Discussion and additional fact-gathering as needed:  The scout bees go to personally investigate the potential locations described as “best” by a fellow scout; if they agree that the location is a good one, they will share their opinion through their own dance.  In this way, more and more scout bees provide information to the group, based on their own investigation and honest evaluation.  In ways, this is similar to the process of striving for consensus, in which no participant can simply say “no” to an idea.  Rather, all participants in a collaboration share the responsibility to suggest new potential solutions that they think meet all stakeholders’ needs.  In groups I’ve worked with, that has often involved everyone going out in the field to see and educate each other about on-the-ground conditions, or to do joint science to answer unresolved questions.

Honest evaluation of multiple options:  One of the reasons linguists feel that bees’ communication is not “language” is because bees cannot tell a lie.  A scout bee’s opinion about potential new hive locations is its honest assessment, and does not reflect any “spin” or intent to persuade.  While we cannot know what the criteria are that each bee uses to decide whether a given location deserves a 1 or 20-minute dance, scientists believe they only do the long dance for sites that actually meet their needs.  Some of the most creative problem-solving I have seen in collaborative groups is when multiple options have been honestly compared to jointly agreed-upon criteria.  The stakeholders often had to give up their pre-conceived notion of which solution would work best, and recognize that some other option (or multiple options) could meet their interests or needs (often better than their original pre-conceived solution).

Consensus evolves as information grows:  The group of several hundred scout bees is continually open to new information until a consensus begins to form.  It is a process, and they give the process time to work.

I’m not the only person to compare bees’ and humans’ collaborative processes, and to find some relevant teaching points.  A recent Atlantic Magazine article analogized a variety of animal decision-making processes (including bees) to various types of political decision-making (from autocracy to democracy). It concluded that “group decisions need not come easy – in fact, clashing perspectives may lead to superior outcomes,” and quoted a bee researcher as “not[ing] that bees make wiser decisions when they ‘have different backgrounds, bodies of knowledge, and experiences.’”  This is the fundamental premise of why collaborative problem-solving works.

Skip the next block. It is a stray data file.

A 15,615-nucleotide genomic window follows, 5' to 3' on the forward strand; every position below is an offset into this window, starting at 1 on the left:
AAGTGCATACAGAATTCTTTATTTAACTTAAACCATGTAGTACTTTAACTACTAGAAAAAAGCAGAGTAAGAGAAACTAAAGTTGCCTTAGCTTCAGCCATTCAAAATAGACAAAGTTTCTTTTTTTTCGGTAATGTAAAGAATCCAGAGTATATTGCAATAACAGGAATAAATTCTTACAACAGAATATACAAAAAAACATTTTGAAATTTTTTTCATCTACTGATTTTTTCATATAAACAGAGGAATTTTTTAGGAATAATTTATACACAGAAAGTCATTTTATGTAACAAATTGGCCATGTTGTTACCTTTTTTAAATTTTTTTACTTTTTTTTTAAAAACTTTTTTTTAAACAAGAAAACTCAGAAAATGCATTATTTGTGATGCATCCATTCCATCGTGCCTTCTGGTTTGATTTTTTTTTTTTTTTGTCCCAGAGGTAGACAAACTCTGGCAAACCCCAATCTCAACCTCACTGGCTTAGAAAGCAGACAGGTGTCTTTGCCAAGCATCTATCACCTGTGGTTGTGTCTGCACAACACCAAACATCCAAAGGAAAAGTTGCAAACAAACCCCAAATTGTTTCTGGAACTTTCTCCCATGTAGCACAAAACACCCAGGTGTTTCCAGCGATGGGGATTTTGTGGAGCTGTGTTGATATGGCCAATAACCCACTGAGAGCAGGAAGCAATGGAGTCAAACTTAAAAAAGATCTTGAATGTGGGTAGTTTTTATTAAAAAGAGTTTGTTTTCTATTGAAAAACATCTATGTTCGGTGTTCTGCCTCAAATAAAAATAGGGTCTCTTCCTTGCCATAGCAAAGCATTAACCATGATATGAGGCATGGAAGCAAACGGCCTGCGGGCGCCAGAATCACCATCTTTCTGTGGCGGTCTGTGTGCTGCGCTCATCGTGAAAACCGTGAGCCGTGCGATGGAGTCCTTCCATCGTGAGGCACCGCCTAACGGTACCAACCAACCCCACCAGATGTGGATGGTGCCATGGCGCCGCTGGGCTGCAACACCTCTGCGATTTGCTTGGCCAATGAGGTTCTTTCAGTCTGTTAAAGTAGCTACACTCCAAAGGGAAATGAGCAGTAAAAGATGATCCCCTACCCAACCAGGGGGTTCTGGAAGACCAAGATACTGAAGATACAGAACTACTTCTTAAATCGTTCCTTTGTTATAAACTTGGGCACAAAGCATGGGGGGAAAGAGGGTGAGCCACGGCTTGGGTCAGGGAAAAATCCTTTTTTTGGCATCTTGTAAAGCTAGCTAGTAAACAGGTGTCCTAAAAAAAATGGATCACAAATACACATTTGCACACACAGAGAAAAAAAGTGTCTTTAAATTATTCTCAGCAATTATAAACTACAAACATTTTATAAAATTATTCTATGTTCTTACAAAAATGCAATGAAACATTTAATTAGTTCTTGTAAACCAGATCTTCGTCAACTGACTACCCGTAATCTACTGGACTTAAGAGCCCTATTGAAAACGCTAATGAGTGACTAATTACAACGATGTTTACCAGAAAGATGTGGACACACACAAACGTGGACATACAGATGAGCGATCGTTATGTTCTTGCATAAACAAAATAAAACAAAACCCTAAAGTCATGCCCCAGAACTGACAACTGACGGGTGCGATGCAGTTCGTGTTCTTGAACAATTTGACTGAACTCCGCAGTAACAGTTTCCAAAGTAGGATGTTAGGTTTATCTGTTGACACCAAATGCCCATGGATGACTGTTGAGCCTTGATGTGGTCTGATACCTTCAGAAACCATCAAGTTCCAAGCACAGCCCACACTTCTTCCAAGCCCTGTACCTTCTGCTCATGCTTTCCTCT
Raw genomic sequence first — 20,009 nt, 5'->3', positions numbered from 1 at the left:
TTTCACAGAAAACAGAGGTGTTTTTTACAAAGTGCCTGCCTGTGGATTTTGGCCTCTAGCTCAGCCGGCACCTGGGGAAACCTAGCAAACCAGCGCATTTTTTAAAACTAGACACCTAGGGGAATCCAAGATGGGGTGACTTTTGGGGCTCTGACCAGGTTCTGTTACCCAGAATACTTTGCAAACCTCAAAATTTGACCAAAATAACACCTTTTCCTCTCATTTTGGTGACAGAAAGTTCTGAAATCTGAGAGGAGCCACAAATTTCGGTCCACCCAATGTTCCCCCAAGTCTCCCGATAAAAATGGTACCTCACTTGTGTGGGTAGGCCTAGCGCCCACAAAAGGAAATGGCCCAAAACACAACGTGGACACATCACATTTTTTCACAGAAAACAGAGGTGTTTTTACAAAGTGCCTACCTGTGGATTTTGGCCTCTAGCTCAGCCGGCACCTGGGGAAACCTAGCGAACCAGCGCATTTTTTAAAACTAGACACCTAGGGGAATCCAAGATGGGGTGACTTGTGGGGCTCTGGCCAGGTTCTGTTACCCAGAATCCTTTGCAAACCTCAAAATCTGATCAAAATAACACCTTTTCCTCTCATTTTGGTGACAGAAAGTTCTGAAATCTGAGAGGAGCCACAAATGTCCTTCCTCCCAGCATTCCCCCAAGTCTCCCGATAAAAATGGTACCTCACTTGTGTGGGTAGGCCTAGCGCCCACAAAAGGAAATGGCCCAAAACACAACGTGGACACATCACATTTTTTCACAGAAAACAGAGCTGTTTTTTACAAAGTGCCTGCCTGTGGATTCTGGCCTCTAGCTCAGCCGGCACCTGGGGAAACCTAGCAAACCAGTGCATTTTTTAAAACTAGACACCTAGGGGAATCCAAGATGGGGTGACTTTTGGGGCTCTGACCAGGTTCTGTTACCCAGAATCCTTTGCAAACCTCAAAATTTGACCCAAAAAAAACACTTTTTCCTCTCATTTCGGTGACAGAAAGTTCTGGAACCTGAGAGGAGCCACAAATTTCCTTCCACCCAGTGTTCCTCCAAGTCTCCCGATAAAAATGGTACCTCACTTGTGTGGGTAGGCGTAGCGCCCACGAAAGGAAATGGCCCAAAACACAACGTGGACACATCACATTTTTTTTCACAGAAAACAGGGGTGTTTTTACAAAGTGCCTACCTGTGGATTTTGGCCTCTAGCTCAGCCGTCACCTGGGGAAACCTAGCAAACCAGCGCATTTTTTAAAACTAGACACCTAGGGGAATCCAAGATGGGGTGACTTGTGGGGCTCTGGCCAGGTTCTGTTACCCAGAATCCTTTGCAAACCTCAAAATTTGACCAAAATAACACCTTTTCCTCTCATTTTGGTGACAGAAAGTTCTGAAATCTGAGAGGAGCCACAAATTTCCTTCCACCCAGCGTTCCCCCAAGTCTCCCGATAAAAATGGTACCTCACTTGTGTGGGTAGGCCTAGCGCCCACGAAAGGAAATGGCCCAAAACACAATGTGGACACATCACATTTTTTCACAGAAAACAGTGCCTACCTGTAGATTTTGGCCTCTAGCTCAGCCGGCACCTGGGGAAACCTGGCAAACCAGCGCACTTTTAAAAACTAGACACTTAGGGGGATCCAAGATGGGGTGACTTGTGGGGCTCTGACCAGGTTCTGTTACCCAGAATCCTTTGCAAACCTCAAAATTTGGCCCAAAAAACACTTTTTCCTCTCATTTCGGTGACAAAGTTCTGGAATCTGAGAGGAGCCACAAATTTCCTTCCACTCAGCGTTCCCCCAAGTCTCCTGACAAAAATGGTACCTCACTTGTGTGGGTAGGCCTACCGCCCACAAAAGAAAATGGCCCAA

On one level, the similarities between bee and human decision-making are interesting, an intriguing anecdote.  On a deeper level, though, we can imagine that the bees’ process of gathering, sharing, and confirming relevant and conflicting information as the basis for developing a consensus is a process that has evolved over time because it works.  We humans can learn from bees that differences of opinion are the beginning of a conversation.  Learning more about the facts supporting those different opinions, and honestly evaluating the facts individually and as a group – that’s the collaborative problem-solving process in action.

 

Michele Straube is the founding director of the EDR Program.  She is having no problem filling her time since retiring in September 2018.  She learned about the “language” of bees in her first readings for the Teaching English as a Second Language certificate program at the University of Utah.